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Aboriginal New Media at Banff
A Story of Gift and Exchange
by Sara Diamond

Since the rise of new media and the Internet, Aboriginal cultural producers, programmers, social activists, and artists have engaged with these media as creative and communicative tools. Projects like Speaking the Language of Spiders, [www.snacc.mb.ca/projects/spiderlanguage] Inherent Rights, Vision Rights, [link no longer active http://mitpress2.mit.edu/e-journals/Leonardo/gallery/gallery291/yuxweluptun.html] UsMob, and CyberPowWow [www.cyberpowwow.net/] are all examples of powerful new media works that span the period between the early 1990s and present day. All of these pieces are compelling in their use of space, their relational and discursive patterns of narrative, and their powerful sense of communal identity and contribution.

Aboriginal cultural practitioners seem to have found a deep and echoing resonance within the vast field of new media, finding and adapting structures, systems, and codes, and engaging in key debates. For example, Aboriginal artists from different national origins share forms of storytelling that are segmented, responsive, and adaptive to context, and threaded with hypertextual strings back to their histories. Other artists and theorists cite the importance of play, both as game and experimentation. These activities function as a means of teaching, learning, and resolving differences. Ideas about access to knowledge, apprenticeship, and earned levels of increased complexity are shared across computer games and Aboriginal new media works. There is careful consideration of the archive, including the living history of elders. This underscores an understanding of the rights of cultures to choose what to share and what to protect, and the need for protocols - an important counterweight to appropriation culture, and an interesting variant of open source. There is an investment of time in building trust. These values and related discussions set important precedents for the larger new media worlds, driven too often by expediency and speed.

Most recently, Aboriginal media artists have begun to discuss building tools from the ground up - tools based on the values, structures, and cadences of Aboriginal languages. Aboriginal artists, producers, and programmers have suggested that the similarities between interactive media and their own cultures would be magnified if computer code - as well as interfaces and design tools - could be based on traditional Aboriginal language structures. This concern underscores the key role that linguistic differences play in structuring worldviews. The tension and debate about of the value of generic versus culturally grounded tools is a rich one, and resonates far beyond Aboriginal communities.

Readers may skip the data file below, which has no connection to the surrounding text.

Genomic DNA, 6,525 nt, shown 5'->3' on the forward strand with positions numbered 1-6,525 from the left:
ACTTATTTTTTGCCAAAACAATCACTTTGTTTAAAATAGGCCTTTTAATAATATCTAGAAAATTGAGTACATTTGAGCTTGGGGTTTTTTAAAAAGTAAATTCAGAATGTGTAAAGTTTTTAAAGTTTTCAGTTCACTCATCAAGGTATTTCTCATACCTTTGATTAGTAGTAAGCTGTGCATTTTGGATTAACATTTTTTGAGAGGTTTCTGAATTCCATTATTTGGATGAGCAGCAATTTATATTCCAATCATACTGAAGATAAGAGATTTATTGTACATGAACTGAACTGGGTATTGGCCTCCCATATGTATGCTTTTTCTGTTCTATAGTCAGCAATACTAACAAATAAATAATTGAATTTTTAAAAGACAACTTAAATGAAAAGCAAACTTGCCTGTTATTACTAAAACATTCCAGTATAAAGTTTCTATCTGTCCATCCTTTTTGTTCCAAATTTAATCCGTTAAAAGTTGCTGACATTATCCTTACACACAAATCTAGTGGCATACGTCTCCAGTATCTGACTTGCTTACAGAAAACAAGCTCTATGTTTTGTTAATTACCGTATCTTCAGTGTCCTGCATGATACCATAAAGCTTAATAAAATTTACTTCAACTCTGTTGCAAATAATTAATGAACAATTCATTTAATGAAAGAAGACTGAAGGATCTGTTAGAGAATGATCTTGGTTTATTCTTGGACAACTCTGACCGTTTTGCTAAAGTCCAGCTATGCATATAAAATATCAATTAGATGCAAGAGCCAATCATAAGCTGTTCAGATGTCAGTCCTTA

The Banff Centre's partnership with the Aboriginal Film and Video Alliance, begun in 1993, resulted in a strong working partnership within The Banff Centre between the Banff New Media Institute, Media and Visual Arts, and Aboriginal Arts. Early initiatives included Native Net, a strategy paper that would eventually assist in creating access to the Internet for Aboriginal communities on reserves. Another early event was Drum Beats to Drum Bytes in 1994. It included an Internet relay chat between Aboriginal artists like Buffy Saint-Marie, Marjorie Beaucage, Ahasiw Meskagon-Iskwew, and Loretta Todd, and theorists and artists at London, England's ICA (Institute of Contemporary Arts). The conversants debated topics including the challenges of identity politics, whether or not race exists in cyberspace, and how Aboriginal cultures are represented on the Internet. Drum Bytes Two, held in 2002, reviewed progress in creative practice, education, creative expression, and Internet access across North America. In the interim, Banff's Aboriginal New Media Workshops concentrated on training Aboriginal new media makers and setting up Internet radio stations. Aboriginal practice and issues have also been a key part of innumerable other summits, co-productions, presentations, and research projects within the sphere of the Banff New Media Institute, Media and Visual Arts, and the Walter Phillips Gallery. This involvement has provided a rich array of experiences from which other artists, theorists, and technology developers have also learned.

TELL: Aboriginal Storytelling and Digital Media looks at narrative within diverse indigenous cultures from North America and elsewhere, exploring the complex ways that culturally rooted stories move through different media forms, back to their original communities, and out into the larger world.

I thank Aboriginal new media artists for all of the gifts and exchanges that their visions have brought us.

Sara Diamond is Editor-in-Chief of HorizonZero.

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